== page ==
Our pledge is to keep fighting for a safer and stronger future, our pledge is to ensure America always remains a government of, by, and for all people.  That pledge, that legacy, makes clear that no one who died on that terrible day died in vain.  They died for a stronger America.

This morning we are honored by the presence of our military and civilian leaders, and we are particularly honored by the presence of President and Mrs. Obama.  The president has led our efforts in this fight and I am honored to have served with him.  It’s now my great honor to introduce our Commander-in-Chief.  Ladies and Gentlemen, President Barack Obama.

The New York International Film Festival Returns to Los Angeles for A Week of Screenings, Premieres, Parties, Seminars and An Awards Ceremony

Source:  Chloe Feigen PR

Beverly Hills — The 5th Annual New York International Independent Film Festival in Los Angeles kicks off with an exciting lineup of films, premieres and special events, taking place September 12 to September 16, 2012. NYIIFVF opens with a red carpet networking party at the stylish Confidential Lounge in Beverly Hills, California on Wednesday, September 12, 2012, from 8pm-11pm.

Juliette Fairley, left, and Chanile Porter attend Clos du Bois Beauty Bar at the Empire Hotel Rooftop on September 9, 2012 in New York City. Photo Courtesy: Gustavo Caballero/Getty Images North America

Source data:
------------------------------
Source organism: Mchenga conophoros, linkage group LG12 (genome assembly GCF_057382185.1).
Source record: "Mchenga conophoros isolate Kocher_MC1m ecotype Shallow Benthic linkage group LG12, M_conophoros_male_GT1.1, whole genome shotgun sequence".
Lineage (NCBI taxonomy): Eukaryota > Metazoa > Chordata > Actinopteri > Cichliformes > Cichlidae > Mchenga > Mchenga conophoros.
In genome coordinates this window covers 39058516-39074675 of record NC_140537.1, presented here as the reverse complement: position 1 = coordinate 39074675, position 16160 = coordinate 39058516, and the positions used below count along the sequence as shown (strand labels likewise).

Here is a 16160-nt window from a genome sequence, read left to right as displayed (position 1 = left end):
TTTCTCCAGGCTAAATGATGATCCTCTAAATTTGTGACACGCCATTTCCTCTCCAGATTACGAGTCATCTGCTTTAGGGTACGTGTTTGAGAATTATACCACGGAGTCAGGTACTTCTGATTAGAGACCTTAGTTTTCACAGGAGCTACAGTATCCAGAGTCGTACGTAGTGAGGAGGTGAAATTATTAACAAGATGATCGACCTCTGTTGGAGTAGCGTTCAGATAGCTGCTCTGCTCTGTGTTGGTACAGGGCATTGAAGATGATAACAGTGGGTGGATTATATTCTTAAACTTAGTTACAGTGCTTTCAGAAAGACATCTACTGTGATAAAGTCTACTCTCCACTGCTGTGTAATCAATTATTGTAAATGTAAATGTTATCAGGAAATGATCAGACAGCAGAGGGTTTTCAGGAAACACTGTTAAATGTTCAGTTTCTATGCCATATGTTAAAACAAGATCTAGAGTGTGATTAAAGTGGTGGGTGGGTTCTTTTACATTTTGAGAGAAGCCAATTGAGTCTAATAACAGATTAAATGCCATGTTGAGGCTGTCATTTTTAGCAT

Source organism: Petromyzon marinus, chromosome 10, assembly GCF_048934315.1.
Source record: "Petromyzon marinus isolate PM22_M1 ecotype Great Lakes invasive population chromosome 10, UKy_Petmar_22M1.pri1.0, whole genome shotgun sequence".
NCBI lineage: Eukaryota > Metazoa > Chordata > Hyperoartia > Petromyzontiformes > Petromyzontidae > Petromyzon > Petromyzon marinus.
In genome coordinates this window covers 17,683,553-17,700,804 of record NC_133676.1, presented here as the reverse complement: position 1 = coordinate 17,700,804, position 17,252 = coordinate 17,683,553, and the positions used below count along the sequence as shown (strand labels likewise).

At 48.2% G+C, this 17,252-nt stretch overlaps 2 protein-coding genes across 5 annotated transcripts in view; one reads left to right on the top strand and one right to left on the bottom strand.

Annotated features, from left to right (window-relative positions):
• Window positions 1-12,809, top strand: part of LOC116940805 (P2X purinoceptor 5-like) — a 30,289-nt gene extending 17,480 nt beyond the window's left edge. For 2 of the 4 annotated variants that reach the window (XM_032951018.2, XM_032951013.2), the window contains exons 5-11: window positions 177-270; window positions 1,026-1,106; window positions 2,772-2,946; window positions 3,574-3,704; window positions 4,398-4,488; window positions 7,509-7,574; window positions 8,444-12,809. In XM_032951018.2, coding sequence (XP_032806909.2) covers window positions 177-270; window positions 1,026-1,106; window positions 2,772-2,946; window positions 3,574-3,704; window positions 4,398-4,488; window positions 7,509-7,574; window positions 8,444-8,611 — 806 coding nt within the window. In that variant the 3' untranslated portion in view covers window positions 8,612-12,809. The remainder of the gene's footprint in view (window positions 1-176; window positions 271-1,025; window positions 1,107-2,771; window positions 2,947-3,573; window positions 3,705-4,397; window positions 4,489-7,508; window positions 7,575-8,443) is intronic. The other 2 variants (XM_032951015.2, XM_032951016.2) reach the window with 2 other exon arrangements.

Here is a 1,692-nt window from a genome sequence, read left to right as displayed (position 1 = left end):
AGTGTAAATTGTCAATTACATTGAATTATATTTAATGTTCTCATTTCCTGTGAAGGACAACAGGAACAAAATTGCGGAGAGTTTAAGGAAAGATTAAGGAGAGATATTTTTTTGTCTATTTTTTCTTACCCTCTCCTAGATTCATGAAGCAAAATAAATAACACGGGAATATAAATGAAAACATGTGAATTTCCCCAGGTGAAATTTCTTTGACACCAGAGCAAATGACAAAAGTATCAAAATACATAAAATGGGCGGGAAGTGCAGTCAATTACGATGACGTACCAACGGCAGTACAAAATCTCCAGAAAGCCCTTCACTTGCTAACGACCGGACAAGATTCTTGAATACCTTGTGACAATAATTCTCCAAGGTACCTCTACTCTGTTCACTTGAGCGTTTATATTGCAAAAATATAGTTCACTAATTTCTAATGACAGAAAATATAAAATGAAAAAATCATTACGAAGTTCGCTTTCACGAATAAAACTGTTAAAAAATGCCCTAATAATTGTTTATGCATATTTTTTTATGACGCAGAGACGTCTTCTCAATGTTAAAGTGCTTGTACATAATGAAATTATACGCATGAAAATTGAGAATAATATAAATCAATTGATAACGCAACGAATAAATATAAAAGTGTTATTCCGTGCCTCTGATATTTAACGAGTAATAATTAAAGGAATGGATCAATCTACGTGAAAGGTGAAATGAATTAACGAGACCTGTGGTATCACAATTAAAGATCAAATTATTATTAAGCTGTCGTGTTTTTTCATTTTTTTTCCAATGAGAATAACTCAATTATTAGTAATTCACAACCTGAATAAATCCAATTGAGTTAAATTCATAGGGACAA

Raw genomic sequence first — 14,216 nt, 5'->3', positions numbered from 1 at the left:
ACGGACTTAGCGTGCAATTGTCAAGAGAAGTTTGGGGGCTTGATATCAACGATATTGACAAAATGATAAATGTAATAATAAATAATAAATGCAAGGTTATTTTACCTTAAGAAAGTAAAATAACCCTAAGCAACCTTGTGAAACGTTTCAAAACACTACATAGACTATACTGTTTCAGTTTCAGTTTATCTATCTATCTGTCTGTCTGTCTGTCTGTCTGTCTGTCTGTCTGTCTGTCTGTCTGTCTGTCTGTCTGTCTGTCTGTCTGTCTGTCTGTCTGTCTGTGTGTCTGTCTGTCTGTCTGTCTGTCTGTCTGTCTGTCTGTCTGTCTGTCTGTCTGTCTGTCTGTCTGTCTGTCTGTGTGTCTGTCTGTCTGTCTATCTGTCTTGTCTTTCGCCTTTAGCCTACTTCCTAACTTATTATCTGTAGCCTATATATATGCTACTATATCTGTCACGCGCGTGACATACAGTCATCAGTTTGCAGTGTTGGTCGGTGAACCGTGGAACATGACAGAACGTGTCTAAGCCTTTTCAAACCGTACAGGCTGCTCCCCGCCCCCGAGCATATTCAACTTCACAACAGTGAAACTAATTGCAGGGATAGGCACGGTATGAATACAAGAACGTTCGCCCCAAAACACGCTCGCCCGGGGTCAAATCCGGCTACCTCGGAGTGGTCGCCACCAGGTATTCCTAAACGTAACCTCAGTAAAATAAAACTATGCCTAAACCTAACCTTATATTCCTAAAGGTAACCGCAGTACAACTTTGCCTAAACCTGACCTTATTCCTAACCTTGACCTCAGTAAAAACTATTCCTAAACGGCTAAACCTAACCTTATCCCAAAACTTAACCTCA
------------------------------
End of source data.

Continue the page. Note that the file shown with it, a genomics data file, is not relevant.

Opening night will also include a special presentation for 2011 NYIIFVF award recipients. Festival screenings will take place exclusively at Raleigh Studios in Hollywood, California from September 13th – 16th, 2012.  As featured in the Pasadena Star News, the highly acclaimed short Juliette Fairley’s Mulatto’s Dilemma (JFMD) is among the featured films screening on Saturday September 15 at 9:30pm in the Mary Pickford room in the Chaplin Building of Raleigh Studios.

JFMD is about the difficult choice an adult bi-racial woman named Coquette must make between a white ex-boyfriend and her current African American fiancee whose kinky hair her French mother disapproves of.  More than 10 countries and territories will be represented at the festival, including Canada, Mexico, Italy, U.K., Australia and The Netherlands